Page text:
Can you clarify whether there is now a workaround in the new restore model please?

deepakverma wrote Oct 3, 2013 at 7:57 PM

re-opening as per comment from @philwray

RanjiniM wrote Oct 28, 2013 at 9:26 PM

When verifying the fix for this bug, please verify https://nuget.codeplex.com/workitem/2999 also. Closing https://nuget.codeplex.com/workitem/2999 as a dupe of this one.

feiling wrote Dec 6, 2013 at 6:55 PM

We'll revisit this in 2.9.

JeffHandley wrote Dec 18, 2013 at 2:28 AM

Instead of using $(SolutionDir), we'll want to use $(NuGetRepositoryPath).

Here's my proposal:
  1. When NuGet is adding a reference, it will check to see if the $(NuGetRepositoryPath) property property exists.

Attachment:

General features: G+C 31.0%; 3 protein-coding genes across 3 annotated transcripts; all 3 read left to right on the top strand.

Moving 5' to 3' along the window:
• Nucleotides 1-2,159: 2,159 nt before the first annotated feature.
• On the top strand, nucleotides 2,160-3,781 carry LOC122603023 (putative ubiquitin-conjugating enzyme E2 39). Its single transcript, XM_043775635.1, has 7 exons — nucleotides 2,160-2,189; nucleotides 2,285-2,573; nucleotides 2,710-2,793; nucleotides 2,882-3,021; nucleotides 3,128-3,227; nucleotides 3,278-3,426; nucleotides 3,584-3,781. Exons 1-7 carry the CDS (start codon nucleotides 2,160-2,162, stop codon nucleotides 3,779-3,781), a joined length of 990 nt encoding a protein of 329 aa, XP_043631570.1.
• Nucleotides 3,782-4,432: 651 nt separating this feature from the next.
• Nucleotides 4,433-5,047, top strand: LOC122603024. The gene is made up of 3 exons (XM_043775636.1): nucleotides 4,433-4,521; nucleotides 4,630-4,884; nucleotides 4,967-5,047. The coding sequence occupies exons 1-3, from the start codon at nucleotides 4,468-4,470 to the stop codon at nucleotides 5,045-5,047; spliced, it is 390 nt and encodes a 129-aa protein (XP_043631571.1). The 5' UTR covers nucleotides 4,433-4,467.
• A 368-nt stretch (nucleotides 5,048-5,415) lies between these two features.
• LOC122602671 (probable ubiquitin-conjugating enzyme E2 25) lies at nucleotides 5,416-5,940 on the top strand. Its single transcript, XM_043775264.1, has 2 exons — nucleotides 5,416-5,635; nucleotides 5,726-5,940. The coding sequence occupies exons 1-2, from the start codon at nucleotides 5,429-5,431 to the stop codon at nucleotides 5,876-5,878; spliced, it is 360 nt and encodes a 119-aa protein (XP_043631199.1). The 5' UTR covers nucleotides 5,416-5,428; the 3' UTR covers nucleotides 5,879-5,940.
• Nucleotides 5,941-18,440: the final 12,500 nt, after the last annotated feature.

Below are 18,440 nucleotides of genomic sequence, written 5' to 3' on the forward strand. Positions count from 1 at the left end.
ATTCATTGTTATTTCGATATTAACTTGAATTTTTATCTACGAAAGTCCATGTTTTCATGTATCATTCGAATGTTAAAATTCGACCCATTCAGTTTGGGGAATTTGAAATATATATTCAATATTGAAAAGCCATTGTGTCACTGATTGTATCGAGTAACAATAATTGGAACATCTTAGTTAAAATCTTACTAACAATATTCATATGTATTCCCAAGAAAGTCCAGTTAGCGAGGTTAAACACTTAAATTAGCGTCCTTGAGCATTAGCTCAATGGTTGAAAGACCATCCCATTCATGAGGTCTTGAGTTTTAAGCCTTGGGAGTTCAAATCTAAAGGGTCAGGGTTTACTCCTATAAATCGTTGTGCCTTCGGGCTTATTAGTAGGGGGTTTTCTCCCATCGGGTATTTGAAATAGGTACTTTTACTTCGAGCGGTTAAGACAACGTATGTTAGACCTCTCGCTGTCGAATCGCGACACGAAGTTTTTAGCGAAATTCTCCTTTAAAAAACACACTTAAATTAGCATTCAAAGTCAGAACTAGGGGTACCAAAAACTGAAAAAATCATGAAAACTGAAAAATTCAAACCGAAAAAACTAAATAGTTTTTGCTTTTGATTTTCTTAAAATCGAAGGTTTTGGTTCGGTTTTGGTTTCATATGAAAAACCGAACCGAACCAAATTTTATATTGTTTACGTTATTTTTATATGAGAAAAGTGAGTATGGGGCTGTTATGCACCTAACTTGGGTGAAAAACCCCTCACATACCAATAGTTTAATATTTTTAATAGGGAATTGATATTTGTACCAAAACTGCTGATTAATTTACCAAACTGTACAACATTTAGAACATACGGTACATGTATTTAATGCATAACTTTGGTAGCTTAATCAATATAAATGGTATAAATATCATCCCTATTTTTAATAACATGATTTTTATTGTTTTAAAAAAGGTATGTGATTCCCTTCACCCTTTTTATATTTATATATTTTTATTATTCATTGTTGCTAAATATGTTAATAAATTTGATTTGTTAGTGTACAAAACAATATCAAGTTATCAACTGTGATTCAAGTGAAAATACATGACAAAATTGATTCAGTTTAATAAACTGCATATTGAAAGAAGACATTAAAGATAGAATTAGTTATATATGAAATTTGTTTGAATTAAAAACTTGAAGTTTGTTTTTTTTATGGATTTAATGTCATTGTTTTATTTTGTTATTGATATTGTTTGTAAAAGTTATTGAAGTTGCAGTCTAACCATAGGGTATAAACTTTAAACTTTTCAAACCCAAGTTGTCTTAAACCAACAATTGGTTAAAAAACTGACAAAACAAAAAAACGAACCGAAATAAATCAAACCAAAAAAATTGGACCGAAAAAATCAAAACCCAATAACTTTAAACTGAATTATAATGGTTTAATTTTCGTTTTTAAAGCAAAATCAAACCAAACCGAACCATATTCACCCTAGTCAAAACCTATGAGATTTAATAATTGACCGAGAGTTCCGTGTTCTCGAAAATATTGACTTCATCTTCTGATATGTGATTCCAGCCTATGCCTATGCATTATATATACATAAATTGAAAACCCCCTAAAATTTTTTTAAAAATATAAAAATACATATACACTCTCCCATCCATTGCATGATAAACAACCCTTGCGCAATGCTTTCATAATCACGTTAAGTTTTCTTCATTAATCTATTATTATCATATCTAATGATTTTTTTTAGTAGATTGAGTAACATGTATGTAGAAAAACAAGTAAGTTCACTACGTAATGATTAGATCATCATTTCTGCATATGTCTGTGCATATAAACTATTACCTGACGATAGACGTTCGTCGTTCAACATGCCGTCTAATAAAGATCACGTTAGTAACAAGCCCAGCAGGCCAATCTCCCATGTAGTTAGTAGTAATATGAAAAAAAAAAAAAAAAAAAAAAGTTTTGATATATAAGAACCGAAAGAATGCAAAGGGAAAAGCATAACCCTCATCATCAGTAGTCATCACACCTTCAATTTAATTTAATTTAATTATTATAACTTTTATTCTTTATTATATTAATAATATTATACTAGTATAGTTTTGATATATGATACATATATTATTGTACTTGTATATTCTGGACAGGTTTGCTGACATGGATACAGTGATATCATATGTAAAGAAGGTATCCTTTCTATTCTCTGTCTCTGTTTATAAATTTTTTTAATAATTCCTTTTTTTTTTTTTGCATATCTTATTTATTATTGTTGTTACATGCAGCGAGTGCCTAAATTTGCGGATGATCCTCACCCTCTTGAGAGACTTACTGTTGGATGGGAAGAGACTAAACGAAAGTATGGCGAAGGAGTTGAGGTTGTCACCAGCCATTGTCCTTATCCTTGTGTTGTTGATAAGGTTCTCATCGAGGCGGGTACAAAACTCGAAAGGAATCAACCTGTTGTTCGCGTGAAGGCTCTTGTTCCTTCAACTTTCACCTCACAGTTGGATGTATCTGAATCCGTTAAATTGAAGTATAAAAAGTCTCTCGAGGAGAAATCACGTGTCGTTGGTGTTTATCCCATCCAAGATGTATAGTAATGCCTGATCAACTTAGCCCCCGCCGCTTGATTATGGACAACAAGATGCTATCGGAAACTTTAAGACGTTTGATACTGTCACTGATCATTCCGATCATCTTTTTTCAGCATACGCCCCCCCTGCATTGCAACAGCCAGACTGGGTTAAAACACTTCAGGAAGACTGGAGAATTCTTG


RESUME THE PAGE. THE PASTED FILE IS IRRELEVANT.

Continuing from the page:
2. If the property does exist, the hint path will be rooted on $(NuGetRepositoryPath) instead of a static value
  3. If the property does not exist, the hint path will still work like it does today
This would allow advanced users to create the $(NuGetRepositoryPath) property in their projects to make it dynamic, while mitigating the risk of the feature. Additionally, nuget.exe config repositoryPath -aspath can be used from the command-line to get the effective repository path for a project. This output can be used as a command-line argument when building the project file through msbuild, which would then respect the dynamic hint paths, even allowing them to be changed at build time when the project is built under multiple solutions.

Andy99Andy99 wrote May 16 at 3:38 PM

There appears to be duplicate issues 3897 and 4061.

AVee00 wrote Jun 13 at 4:32 PM

I like JeffHandley proposal, but I'd change 3 to:
If the property does not exist, create it and set it to the path currently used.